Mexico's Pena Nieto Scores Early Political Wins - but Can He Sustain Support?

Article excerpt

Progress toward big promises: That was President Enrique Pena Nieto's message this week in his first state of the union address.

Mr. Pena Nieto has had, in many ways, a strong start. A pact signed by the three top political parties just a day after he took office Dec. 1 has allowed him to pass much needed reforms that he says will go on to make Mexico more competitive globally and stimulate a sluggish economy.

An education reform and another that would increase competition in the telecommunications industry, which is heavily dominated by a single company, have won legislative approval. And progress has been made on others, including one reform that would bolster access to credit by small businesses. But observers say some of the most contentious challenges lie ahead, especially energy and tax reform.

Yet the changes Pena Nieto has sponsored won't make visible differences in Mexico's economy or day-to-day life overnight, even if they succeed. While the president has garnered kudos internationally and among Mexico's elite for proposing an economic transformation, as he moves forward in his six-year tenure he will need assure the Mexican population that their patience will pay off.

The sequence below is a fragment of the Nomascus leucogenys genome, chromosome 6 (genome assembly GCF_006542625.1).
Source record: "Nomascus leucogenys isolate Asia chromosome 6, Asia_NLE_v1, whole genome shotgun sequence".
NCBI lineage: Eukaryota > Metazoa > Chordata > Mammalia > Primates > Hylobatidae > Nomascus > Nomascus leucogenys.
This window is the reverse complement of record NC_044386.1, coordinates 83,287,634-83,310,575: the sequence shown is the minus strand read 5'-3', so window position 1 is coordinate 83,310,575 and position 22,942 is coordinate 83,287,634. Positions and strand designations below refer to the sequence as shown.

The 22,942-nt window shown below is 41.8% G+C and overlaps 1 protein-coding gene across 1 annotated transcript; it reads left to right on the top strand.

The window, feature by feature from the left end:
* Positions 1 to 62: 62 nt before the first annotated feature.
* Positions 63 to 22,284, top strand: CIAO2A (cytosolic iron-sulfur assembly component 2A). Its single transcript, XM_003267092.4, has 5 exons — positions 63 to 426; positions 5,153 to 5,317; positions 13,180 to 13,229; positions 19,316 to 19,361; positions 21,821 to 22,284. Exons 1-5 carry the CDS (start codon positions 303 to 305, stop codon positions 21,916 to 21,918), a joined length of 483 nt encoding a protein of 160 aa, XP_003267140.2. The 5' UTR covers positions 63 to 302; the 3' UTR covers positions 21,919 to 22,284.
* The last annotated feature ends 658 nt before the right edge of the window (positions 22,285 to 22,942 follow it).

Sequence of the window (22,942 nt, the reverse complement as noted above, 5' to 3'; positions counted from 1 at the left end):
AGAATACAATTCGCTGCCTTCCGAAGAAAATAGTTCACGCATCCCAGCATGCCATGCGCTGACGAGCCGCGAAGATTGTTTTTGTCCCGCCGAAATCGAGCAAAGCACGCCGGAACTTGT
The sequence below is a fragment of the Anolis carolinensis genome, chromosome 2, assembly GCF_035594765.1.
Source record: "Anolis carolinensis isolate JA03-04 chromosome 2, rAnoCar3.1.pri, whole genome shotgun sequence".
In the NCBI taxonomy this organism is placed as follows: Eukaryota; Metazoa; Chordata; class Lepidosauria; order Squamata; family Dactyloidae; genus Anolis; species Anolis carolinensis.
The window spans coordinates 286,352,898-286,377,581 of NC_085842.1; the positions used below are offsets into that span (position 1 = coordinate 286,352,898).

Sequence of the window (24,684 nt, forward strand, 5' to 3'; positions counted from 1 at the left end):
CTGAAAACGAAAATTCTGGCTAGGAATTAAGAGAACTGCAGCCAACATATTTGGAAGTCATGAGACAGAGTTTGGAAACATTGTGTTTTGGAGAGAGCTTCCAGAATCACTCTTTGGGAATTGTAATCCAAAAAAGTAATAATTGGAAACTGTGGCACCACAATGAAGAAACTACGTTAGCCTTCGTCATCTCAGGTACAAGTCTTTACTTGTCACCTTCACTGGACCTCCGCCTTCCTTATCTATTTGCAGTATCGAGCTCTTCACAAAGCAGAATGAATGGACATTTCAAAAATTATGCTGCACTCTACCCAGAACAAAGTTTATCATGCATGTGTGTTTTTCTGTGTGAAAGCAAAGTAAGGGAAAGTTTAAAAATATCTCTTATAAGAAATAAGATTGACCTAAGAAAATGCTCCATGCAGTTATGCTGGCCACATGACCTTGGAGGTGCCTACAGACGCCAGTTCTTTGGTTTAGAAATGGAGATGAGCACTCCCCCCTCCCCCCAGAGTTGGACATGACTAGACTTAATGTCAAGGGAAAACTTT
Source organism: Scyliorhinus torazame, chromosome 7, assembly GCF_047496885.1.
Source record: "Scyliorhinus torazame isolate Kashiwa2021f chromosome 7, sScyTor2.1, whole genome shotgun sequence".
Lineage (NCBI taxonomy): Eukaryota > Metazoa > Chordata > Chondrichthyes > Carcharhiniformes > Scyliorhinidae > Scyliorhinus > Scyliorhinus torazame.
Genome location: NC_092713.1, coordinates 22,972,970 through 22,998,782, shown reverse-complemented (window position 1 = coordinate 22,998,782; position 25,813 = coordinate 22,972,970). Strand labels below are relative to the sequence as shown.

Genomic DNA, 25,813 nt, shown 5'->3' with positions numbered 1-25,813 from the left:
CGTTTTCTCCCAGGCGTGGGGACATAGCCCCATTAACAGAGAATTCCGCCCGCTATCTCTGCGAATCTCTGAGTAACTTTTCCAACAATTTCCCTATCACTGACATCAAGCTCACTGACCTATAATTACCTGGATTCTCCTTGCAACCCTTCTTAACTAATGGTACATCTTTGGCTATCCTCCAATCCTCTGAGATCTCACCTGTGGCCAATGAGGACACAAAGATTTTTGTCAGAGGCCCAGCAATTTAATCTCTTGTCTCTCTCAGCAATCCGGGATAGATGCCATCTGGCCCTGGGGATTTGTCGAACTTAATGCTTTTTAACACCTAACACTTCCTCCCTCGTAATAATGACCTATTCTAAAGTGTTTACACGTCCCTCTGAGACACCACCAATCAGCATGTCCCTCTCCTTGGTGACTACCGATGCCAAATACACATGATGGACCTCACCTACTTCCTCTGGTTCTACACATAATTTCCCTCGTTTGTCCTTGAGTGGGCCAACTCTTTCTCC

"One of the arguments for the reforms is that they are going to have an impact on economic growth," says Carlos Bravo Regidor, political science professor at Mexico's Center for Research and Teaching in Economics (CIDE). "That may be true theoretically, but it will take a long time."

Mexico's economy isn't growing as expected, and the country's notorious drug violence hasn't faded. These issues consistently show up at the top of polls of Mexicans' most pressing concerns. Pena Nieto's approval rating after nine months in office stands at 56 percent, according to a survey by Consulta Mitofsky. That's worse than his two predecessors at the same point in their tenures: Felipe Calderon earned 66 percent approval and Vicente Fox 62 percent.

Protests - some violent - against education, energy, and tax reforms broke out across the capital on Sunday. Teachers continue to march against laws that define the education reform and have called for a nationwide "day of insurrection" on Wednesday in at least 22 states and the capital.

Reform-mindedPena Nieto's Institutional Revolutionary Party wants to reform the energy sector, opening both the national oil monopoly Petroleos Mexicanos and the state-controlled Federal Electricity Commission to outside investment. They can likely count on the support from the conservative opposition, the National Action Party. But the leftist Democratic Revolution Party has said it will oppose anything that smacks of privatization, putting in jeopardy the "Pact for Mexico" that smoothed the legislative path for the earlier reforms.

Pena Nieto also wants to boost the state's ability to collect taxes. It's a very tough sell in a lethargic economy. …